Cops tell man to leave roadblock then chase and open fire at him
George Mamosadi is lucky to be alive after he was shot and assaulted allegedly by two police officers who accused him of failing to stop his vehicle at a stop sign during a roadblock.
Mamosadi, 42, of Emalahleni, Mpumalanga, was shot in the back during a high-speed car chase and assaulted, allegedly by the officers, at about 8pm on May 11.
This week, Mamosadi was visited by a detective from the police watchdog, the Independent Police Investigative Directorate (Ipid), to whom he gave a statement. He confirmed that he was visited by the Ipid detective on Tuesday.
Mamosadi's vehicle is riddled with six bullet holes at the back, two more on the right passenger door. Three of his car tyres had also been shot during the chase.
Mamosadi told Sowetan yesterday he was left traumatised and upset by the ordeal that began when he was stopped at a roadblock on the N4.
The businessman, who runs a hazardous waste material removal company, was travelling back home from Pretoria.
"I was on the N4 and I was approaching a roadblock near Balmoral when I was instructed to stop by police officers.
"I stopped and spoke to an officer who was wearing uniform. After he checked my papers he said I could go," Mamosadi told said.
He said during the conversation, another police officer, who was not in uniform, told the uniformed officer to make Mamosadi wait because he had failed to stop his vehicle at a temporarily erected stop sign at the roadblock.
"I apologised to the officers and the one in uniform told me that I could leave.
"While approaching Vosman off-ramp, about 15km from the roadblock, I heard gunshots and became scared because I was once robbed and almost hijacked in Middelburg earlier this year. I thought it was those guys who previously attacked me," Mamosadi said.
Fearing for his life, Mamosadi said he sped off with the intention of going home.
He said he then decided he would stop at his office but also could not to do so due to the shots being fired at him.
According to Mamosadi, the high-speed chase lasted for about 10 minutes.
"I got onto the Old Pretoria Road where I was forced to stop because they had shot three of my car tyres.
"At that moment I also realised that I had been shot in the back. I tried to step out of the car but they were already waiting for me."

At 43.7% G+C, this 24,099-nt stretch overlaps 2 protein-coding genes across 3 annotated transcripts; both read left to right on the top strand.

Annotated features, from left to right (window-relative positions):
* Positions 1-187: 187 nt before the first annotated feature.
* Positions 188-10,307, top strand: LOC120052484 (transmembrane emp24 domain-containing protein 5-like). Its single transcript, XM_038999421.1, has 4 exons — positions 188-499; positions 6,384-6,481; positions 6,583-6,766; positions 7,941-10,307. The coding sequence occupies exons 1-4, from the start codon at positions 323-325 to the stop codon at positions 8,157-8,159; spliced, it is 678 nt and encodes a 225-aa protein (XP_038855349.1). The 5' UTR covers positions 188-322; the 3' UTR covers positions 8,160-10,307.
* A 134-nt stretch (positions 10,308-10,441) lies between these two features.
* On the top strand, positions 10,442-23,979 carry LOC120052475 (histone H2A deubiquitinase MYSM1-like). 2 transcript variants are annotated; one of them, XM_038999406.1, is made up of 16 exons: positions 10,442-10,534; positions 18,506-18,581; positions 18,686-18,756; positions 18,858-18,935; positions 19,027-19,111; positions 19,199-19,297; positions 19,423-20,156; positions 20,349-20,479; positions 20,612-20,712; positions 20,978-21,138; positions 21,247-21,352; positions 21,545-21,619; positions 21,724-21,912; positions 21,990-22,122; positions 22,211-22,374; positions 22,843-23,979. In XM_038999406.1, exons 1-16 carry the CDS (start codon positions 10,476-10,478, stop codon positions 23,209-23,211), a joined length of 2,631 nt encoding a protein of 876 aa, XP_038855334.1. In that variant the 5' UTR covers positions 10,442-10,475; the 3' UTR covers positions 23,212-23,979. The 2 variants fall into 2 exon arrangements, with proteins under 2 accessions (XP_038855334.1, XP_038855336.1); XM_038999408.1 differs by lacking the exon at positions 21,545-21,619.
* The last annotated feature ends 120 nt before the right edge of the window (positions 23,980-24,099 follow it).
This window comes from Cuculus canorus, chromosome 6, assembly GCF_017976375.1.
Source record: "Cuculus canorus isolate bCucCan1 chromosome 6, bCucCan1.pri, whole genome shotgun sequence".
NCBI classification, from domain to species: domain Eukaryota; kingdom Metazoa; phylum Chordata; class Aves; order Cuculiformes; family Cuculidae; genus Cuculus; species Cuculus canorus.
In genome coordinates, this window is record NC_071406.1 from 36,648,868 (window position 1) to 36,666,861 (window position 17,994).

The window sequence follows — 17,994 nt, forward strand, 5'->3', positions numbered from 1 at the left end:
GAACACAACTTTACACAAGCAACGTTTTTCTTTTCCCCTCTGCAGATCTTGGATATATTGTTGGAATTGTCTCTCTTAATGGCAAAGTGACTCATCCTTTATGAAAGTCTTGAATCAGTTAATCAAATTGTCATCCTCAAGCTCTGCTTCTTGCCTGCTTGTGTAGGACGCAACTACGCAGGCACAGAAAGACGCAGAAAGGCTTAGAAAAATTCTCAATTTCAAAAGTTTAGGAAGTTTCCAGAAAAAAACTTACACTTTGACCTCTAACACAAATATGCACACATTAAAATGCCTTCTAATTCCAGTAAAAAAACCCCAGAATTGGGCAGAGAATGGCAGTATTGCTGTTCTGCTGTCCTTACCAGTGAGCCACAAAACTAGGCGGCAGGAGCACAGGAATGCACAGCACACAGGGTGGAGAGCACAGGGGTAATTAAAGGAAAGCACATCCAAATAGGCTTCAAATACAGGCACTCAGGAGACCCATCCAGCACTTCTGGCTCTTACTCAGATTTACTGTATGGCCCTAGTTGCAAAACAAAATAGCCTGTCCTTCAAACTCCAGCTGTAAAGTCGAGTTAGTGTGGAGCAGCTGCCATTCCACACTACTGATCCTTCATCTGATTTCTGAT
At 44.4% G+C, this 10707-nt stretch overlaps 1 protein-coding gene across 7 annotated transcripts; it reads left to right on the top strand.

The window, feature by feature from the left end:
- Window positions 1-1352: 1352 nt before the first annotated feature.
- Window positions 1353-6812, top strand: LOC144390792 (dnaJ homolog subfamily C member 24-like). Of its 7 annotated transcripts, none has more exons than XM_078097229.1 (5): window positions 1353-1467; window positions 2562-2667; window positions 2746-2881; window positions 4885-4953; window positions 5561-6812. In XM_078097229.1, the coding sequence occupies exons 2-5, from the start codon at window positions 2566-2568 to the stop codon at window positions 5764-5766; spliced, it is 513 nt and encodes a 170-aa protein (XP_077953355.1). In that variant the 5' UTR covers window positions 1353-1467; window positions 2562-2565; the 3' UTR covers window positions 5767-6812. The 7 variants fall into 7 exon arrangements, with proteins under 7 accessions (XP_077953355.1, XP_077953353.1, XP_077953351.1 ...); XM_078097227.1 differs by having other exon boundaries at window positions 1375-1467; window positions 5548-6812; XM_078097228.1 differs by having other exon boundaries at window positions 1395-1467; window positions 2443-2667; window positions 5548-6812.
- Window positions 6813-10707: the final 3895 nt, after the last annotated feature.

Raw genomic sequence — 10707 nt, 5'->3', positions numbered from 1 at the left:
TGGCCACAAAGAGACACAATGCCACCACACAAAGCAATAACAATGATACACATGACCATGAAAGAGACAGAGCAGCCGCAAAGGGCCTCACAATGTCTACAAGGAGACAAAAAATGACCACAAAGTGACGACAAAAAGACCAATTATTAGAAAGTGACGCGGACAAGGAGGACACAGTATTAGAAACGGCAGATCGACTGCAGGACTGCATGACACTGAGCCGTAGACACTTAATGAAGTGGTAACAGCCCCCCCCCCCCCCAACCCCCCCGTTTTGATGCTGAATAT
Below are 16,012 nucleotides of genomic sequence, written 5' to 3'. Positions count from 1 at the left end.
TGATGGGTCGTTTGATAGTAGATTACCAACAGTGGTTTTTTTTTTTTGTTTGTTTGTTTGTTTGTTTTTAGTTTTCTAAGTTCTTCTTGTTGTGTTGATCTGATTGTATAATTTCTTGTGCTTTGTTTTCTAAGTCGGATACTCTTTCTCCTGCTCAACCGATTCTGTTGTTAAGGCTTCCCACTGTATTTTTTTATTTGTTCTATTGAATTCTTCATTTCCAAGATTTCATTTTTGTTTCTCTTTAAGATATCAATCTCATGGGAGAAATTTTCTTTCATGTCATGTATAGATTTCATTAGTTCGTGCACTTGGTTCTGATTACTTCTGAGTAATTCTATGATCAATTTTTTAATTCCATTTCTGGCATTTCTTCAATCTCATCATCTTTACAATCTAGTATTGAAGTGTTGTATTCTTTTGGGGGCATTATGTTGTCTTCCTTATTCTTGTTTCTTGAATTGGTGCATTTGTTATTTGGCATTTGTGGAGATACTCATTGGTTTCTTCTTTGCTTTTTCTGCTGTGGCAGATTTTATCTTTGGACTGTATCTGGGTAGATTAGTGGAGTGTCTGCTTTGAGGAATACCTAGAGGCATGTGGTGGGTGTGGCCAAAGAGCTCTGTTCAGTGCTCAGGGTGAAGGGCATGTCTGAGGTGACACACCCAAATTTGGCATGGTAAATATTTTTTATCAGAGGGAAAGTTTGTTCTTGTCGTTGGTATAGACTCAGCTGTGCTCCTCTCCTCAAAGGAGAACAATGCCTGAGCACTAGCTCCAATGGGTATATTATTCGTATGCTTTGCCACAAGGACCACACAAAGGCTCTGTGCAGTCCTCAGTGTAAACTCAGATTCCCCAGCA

Mamosadi said he realised after he had stopped that he had been chased down by the officers he saw at the roadblock. He said the officers failed to alert him to stop as they drove in an unmarked vehicle without sirens and blue lights.
"They pulled me out of the car and started to punch and kick me.
"When I asked them why they were assaulting me, they said they should have arrested me at the roadblock," he said.
Mamosadi was left with a badly swollen right side of the face and several broken ribs on the left.
"I am traumatised. I am scared of police officers. Whenever I see an officer I start shaking out of fear because of my experience."
He said the assault lasted for approximately four minutes before officers in a police van who had been patrolling the area stopped and intervened.
Mamosadi was then taken to Vosman police station before he was taken to Witbank Hospital.
Prof Rudolph Zinn, professor of policing and forensic investigation at the University of South Africa, said he was concerned by the alleged conduct of the two officers during the incident.
"The officers should have approached the civilian with restraint and care because he had already been stopped at a roadblock earlier.
"He was legally driving away and there was no reason for him to be stopped a second time," Zinn said.
He said according to section 49 of the Criminal Procedure Act, which deals with the use of force, an officer would need to prove that an individual had committed an offence and would have posed a serious threat to someone else.
"They would need to prove to a court of law that they took all the measures to stop the person.
"The type of police vehicle they used from the roadblock would have needed to be marked because they can't believe that someone would stop their vehicle in good faith.
"This is not standard procedure and was probably an excessive use of force. I believe the officers should be charged with attempted murder."
Police spokesperson Brig Leonard Hlathi said the state opened a case of attempted murder on behalf of Mamosadi, while the two officers registered counter charges against him of resisting arrest and failing to stop at a roadblock.
Hlathi said he could not comment further as the matter was being handled by Ipid.
Attempt to get comment from Ipid drew a blank at the time of publication.
This despite the fact that Ipid spokesperson Ndileka Cola had promised to respond in writing about Mamosadi's case.
But Cola did not take calls when Sowetan contacted her later.
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